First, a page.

With great social media power comes great responsibility



I have always been a big believer of watching every word I type before I press “Enter”. This article from the “Lifestyles” section of “Chicago Tribune”, discusses the pros and cons of taking your grudges out into the social space. Though the writer’s context is a restaurant tiff, I think we could all use the message that most conflicts are best resolved face-to-face, not the other person’s face to the world, way.

What do you think? Is it okay to fight it out online if you are offended by an employee at a restaurant/movie theater/some other public place?


15 thoughts on “With great social media power comes great responsibility

  1. This is a great article. It seems like you see situations like this more and more. I think there was even one were a patron and a restaurant chef/owner battled it out online, with name calling, for about a week. I think it shows poor character/professionalism to battle it out over social media and the correct thing would be to bring it to the attention of a manager and politely discuss the situation. If you’re still not happy you can write a review or even contact the Better Business Bureau if you felt that it called for such action.

    • Loly, thanks a lot for responding. You are right, social spaces online have been transforming the way we react and respond to situations, especially uncomfortable ones. I agree, we should just try keep it between the two parties concerned and not let the whole world know, considering anybody, anywhere could be following it.

  2. I don’t think it’s okay to fight it out online, even if social medias can be used to rant and release steam. Chances are, after whatever has happened to you at the restaurant, movie theater, or any public place, you’ll probably realize it wasn’t that big of a deal. And if it really was, what good does it do to fight it out? I understand talking calmly and making people realize what the mistake was, but the word “fight” to me indicates yelling and maybe cusswords. Not to mention that the manager of the place might not even be the person who runs the social media website.

  3. I do not have a problem taking my compliments and/or beefs to the internet. If you are in a customer service business, then you better provide good, even excellent, customer service! I am grappling with an issue about a business that I have been a loyal customer of for 10 years that has done me an injustice. I am thinking very carefully how I am going to handle the situation. I am going to post on as many websites as I can (i.e. yelp, etc.) but I am taking my time to think it over so that I do not lead with my emotions. What you put “out there,” remains out there, so choose your words wisely!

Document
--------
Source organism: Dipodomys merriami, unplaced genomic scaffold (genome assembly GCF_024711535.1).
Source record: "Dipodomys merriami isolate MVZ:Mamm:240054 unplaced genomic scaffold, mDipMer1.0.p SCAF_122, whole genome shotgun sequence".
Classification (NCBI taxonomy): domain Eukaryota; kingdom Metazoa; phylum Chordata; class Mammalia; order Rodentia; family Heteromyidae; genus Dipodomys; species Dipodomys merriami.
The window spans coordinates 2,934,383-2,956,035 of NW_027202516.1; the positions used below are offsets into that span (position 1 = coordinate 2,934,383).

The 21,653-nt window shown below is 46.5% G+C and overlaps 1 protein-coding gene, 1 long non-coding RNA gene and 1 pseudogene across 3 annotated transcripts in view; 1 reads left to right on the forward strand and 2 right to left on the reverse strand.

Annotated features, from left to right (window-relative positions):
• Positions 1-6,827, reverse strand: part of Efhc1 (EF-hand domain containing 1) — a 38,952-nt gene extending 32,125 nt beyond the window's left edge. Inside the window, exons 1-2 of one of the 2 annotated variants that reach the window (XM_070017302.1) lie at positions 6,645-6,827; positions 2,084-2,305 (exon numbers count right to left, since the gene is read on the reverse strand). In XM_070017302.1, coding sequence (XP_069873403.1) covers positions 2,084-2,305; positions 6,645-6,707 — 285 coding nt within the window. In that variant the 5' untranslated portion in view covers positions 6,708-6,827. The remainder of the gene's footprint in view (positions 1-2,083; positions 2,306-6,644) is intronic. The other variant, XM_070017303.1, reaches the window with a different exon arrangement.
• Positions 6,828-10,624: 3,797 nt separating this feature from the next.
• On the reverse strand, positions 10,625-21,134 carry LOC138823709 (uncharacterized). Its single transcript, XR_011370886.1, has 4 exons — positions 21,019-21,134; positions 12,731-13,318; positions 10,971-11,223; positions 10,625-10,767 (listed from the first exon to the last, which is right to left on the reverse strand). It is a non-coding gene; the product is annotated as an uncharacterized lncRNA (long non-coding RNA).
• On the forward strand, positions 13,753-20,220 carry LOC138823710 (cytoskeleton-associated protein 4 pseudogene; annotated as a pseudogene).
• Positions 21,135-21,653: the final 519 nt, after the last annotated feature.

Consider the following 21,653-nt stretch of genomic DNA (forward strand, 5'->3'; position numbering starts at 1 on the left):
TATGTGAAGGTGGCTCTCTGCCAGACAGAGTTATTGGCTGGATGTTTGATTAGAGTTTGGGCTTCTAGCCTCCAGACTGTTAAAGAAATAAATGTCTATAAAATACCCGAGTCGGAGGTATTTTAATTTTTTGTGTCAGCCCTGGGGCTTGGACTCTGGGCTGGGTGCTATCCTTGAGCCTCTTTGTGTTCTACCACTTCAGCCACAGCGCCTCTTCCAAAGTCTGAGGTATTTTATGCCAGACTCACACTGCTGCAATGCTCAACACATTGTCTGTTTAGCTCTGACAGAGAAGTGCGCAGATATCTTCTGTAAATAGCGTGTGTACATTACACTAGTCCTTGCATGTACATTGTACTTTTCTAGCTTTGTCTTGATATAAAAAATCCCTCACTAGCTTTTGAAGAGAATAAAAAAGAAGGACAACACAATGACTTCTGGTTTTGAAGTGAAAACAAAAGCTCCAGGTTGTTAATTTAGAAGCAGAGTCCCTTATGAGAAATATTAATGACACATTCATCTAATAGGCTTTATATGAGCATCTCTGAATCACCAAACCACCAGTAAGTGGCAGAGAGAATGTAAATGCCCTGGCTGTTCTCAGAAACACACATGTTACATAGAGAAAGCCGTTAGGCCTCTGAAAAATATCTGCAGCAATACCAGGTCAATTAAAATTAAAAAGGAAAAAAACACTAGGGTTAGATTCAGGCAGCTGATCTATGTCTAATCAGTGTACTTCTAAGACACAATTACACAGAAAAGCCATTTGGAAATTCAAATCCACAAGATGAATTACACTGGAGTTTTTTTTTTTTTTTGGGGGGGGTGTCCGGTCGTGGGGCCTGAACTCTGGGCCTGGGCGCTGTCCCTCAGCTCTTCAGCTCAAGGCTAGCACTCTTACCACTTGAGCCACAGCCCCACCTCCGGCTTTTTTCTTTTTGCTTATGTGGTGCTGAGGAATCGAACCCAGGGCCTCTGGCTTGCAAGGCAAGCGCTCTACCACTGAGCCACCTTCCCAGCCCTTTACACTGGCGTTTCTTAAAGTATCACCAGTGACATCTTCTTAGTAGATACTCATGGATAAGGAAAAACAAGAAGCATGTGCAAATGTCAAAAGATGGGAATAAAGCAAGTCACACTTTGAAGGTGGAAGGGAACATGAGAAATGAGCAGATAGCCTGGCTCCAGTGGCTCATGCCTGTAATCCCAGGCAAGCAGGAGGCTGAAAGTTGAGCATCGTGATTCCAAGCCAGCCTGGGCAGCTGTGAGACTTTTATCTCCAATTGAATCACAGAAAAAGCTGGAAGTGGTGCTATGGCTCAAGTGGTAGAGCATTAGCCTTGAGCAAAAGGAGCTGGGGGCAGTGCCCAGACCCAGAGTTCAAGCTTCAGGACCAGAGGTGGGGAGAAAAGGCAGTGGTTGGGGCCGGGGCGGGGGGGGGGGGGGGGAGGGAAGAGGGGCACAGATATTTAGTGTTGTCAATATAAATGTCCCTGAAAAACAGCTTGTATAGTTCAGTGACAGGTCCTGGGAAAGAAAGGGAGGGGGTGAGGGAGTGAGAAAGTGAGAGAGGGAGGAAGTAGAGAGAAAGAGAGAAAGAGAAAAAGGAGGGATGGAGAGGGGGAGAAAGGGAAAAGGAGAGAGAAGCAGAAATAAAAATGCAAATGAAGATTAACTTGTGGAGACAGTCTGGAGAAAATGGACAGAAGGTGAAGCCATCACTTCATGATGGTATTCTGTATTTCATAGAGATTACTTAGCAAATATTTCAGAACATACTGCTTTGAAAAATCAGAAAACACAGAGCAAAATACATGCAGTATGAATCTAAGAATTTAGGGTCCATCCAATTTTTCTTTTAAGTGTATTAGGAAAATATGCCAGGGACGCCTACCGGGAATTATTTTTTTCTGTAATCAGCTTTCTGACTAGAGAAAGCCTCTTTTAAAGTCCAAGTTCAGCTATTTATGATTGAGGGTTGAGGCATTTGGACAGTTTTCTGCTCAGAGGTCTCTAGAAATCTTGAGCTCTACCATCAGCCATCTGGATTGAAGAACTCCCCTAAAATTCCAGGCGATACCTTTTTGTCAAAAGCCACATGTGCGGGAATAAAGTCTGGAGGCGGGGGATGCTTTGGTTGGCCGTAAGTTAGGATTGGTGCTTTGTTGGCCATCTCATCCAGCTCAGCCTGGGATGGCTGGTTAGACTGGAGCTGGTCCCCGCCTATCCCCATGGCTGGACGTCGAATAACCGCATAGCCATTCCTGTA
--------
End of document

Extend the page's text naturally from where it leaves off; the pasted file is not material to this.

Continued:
• Susan, if you have supported a business for that long and they don’t seem interested to right the wrong, then they must know they are risking losing you (and probably a few more customers). I think seriousness of the issue, level of carelessness by the business in responding to the problem, how much the patron values the issue in question are all deciding factors in sharing it or not with everyone online. It’s really great that you are evaluating all options so judiciously and keeping your emotions out of it. I hope they work on resolving yours right away. Good luck!

  4. I feel that if you are attempting to address issues with in the social media arena regarding social justice, or you are advocating for sincere change, it is acceptable to give information regarding your experiences, within reason. It is important to always remain laser like focused on the result or outcome that you wish to achieve through your post, and not the personal details of the situation, or the pursuit of a negative personal agenda. The objective is the end result. It is important to always be respectful, and to protect all individual’s involved or a business’s privacy and right’s unless you are embarking on full fledged journalism. This protects you, as well.